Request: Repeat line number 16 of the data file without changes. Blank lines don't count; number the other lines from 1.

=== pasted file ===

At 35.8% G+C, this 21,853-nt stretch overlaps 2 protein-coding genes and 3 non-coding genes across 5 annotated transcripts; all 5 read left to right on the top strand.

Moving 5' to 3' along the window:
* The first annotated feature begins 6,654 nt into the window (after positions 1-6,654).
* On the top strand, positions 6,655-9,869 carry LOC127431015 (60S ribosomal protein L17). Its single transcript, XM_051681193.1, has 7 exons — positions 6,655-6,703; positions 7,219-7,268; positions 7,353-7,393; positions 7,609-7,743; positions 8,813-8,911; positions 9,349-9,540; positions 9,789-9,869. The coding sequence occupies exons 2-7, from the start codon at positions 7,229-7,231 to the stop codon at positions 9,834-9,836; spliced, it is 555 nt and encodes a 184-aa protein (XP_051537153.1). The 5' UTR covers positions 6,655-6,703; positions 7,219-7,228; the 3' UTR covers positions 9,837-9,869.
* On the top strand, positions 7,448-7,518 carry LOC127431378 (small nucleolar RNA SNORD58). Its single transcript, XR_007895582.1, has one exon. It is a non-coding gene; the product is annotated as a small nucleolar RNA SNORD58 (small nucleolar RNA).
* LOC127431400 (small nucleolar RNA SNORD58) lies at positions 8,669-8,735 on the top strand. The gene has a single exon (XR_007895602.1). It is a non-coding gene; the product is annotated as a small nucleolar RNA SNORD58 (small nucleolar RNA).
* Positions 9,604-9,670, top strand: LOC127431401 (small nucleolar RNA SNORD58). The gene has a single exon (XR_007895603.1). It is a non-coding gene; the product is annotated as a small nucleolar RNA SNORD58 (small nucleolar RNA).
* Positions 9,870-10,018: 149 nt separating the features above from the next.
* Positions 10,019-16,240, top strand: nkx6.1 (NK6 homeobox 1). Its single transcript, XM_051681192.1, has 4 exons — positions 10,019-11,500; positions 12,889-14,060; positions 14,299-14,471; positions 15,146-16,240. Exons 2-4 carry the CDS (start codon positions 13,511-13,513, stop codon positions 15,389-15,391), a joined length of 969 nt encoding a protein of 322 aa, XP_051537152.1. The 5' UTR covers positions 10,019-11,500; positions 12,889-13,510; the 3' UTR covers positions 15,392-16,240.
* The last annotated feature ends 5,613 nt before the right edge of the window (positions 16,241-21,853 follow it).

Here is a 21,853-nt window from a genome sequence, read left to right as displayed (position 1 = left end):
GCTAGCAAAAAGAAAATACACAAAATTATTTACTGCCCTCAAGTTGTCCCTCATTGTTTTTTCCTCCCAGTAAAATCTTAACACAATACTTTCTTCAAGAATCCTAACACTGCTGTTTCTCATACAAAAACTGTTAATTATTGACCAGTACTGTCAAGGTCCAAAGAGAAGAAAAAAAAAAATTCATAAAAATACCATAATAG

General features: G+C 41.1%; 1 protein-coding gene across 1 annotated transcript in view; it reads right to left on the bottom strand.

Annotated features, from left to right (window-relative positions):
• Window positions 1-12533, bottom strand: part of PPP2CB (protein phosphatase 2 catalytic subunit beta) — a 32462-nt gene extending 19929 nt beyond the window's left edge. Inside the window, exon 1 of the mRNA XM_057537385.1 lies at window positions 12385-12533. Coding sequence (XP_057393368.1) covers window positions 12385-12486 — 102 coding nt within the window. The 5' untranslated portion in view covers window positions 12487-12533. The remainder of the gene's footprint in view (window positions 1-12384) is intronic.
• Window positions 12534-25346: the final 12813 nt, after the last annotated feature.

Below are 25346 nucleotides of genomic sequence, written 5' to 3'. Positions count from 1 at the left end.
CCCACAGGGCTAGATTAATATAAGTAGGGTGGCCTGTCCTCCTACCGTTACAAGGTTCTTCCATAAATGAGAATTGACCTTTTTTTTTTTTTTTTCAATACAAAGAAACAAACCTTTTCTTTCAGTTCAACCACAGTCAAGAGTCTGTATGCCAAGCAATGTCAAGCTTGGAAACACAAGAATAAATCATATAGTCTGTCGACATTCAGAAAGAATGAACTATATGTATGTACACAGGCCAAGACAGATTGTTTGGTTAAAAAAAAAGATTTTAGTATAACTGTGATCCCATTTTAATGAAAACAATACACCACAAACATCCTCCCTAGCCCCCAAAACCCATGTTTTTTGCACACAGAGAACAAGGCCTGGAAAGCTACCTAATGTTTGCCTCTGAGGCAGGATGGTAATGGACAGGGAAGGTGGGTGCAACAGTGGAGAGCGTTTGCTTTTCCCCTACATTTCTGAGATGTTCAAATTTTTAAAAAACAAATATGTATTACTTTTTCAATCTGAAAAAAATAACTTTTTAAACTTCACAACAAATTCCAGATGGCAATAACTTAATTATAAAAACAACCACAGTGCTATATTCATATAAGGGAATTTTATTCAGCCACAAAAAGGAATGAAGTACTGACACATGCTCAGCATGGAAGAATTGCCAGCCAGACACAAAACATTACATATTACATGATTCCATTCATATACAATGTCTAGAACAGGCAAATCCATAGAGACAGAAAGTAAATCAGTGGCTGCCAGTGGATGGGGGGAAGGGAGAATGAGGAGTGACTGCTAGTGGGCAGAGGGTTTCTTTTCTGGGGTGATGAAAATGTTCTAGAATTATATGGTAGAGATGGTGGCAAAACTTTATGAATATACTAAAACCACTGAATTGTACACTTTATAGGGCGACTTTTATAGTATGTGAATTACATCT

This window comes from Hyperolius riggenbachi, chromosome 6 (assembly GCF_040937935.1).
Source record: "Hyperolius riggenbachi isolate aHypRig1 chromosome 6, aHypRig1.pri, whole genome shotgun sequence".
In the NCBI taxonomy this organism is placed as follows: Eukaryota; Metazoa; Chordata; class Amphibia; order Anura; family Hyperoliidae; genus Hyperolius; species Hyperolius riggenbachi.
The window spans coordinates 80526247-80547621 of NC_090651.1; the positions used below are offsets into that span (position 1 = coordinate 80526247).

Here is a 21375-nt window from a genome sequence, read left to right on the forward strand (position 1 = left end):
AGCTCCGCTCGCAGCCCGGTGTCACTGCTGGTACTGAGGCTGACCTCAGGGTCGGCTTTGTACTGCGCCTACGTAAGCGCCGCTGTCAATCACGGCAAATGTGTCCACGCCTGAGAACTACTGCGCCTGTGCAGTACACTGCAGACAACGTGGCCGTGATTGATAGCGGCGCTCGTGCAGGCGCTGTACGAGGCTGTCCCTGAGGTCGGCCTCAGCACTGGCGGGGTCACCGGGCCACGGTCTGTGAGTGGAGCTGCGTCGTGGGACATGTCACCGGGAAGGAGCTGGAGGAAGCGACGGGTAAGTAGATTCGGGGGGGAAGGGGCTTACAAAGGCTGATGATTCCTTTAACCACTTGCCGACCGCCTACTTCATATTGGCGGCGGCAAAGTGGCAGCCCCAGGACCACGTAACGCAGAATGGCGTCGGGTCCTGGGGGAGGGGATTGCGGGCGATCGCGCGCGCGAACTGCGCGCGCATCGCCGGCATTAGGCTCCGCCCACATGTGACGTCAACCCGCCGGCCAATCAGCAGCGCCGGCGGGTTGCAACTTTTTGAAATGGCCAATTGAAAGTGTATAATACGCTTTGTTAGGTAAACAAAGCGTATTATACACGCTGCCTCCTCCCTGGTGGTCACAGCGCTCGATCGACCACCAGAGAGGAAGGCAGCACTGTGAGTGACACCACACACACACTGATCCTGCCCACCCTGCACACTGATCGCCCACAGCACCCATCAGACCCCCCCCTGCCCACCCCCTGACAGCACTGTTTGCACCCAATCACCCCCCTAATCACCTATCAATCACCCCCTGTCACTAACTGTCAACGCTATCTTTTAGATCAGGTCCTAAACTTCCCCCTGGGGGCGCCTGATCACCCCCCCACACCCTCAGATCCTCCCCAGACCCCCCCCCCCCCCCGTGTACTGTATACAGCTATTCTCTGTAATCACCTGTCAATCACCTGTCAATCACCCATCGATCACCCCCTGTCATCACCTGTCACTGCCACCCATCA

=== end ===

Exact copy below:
• Window positions 12534-25346: the final 12813 nt, after the last annotated feature.